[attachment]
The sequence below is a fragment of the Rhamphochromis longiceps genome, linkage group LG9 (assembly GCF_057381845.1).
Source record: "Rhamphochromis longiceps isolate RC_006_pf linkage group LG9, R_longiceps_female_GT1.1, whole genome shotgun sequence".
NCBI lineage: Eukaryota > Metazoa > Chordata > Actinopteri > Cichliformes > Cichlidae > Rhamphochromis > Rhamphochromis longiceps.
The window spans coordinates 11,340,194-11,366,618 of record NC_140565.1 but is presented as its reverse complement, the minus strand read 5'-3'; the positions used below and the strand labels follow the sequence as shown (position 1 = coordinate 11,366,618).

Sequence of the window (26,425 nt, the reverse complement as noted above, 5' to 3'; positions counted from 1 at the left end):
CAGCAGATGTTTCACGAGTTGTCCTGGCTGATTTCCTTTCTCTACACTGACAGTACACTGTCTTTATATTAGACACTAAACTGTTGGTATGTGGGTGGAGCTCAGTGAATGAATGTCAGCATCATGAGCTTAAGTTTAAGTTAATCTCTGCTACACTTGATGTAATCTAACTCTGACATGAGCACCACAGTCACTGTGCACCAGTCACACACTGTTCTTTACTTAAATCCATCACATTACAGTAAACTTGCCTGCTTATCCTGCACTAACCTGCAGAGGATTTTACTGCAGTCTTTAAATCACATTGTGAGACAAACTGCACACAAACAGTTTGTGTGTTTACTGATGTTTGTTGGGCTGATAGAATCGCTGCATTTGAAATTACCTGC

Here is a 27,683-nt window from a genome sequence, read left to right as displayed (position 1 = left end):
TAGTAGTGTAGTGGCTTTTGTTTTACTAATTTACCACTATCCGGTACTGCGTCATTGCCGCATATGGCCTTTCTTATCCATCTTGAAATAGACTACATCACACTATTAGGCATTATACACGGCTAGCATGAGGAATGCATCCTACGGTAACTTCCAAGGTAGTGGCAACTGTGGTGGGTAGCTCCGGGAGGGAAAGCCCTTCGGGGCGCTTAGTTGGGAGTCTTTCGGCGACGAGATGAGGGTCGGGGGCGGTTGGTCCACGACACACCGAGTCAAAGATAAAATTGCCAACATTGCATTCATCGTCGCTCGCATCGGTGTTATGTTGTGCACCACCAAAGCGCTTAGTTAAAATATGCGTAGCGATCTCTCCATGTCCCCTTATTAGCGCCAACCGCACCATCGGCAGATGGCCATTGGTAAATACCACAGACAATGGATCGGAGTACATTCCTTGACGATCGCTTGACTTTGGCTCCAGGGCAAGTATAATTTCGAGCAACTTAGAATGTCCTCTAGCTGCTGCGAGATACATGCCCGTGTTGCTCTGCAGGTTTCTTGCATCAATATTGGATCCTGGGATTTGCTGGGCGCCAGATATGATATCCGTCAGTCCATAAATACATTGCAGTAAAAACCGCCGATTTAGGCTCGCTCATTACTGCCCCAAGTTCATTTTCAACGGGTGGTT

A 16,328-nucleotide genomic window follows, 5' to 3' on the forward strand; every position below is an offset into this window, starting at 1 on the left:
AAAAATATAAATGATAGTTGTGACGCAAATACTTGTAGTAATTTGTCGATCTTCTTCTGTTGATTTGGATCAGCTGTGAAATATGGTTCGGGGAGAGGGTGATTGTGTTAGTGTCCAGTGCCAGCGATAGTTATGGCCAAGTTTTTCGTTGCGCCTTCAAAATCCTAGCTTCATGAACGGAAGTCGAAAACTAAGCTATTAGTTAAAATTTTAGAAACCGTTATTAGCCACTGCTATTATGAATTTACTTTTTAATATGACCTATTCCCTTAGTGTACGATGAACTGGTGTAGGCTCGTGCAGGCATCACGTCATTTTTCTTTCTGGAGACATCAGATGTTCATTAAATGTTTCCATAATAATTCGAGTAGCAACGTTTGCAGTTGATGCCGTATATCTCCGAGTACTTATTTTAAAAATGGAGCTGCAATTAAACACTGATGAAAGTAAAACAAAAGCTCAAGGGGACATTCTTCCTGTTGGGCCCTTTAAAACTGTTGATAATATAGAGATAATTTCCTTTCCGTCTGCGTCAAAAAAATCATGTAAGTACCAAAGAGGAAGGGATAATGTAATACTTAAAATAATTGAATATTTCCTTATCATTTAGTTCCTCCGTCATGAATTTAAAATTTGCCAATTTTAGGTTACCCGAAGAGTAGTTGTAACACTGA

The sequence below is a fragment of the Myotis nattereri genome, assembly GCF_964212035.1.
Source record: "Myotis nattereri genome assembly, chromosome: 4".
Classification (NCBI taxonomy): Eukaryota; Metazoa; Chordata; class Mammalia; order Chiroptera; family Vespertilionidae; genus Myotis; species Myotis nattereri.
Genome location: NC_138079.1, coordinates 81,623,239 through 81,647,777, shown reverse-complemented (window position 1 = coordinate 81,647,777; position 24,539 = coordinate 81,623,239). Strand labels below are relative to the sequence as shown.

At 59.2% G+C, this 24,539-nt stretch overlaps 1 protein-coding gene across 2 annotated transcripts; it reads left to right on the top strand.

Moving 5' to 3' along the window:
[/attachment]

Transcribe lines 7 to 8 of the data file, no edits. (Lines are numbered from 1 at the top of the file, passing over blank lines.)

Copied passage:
Here is a 27,683-nt window from a genome sequence, read left to right as displayed (position 1 = left end):
TAGTAGTGTAGTGGCTTTTGTTTTACTAATTTACCACTATCCGGTACTGCGTCATTGCCGCATATGGCCTTTCTTATCCATCTTGAAATAGACTACATCACACTATTAGGCATTATACACGGCTAGCATGAGGAATGCATCCTACGGTAACTTCCAAGGTAGTGGCAACTGTGGTGGGTAGCTCCGGGAGGGAAAGCCCTTCGGGGCGCTTAGTTGGGAGTCTTTCGGCGACGAGATGAGGGTCGGGGGCGGTTGGTCCACGACACACCGAGTCAAAGATAAAATTGCCAACATTGCATTCATCGTCGCTCGCATCGGTGTTATGTTGTGCACCACCAAAGCGCTTAGTTAAAATATGCGTAGCGATCTCTCCATGTCCCCTTATTAGCGCCAACCGCACCATCGGCAGATGGCCATTGGTAAATACCACAGACAATGGATCGGAGTACATTCCTTGACGATCGCTTGACTTTGGCTCCAGGGCAAGTATAATTTCGAGCAACTTAGAATGTCCTCTAGCTGCTGCGAGATACATGCCCGTGTTGCTCTGCAGGTTTCTTGCATCAATATTGGATCCTGGGATTTGCTGGGCGCCAGATATGATATCCGTCAGTCCATAAATACATTGCAGTAAAAACCGCCGATTTAGGCTCGCTCATTACTGCCCCAAGTTCATTTTCAACGGGTGGTT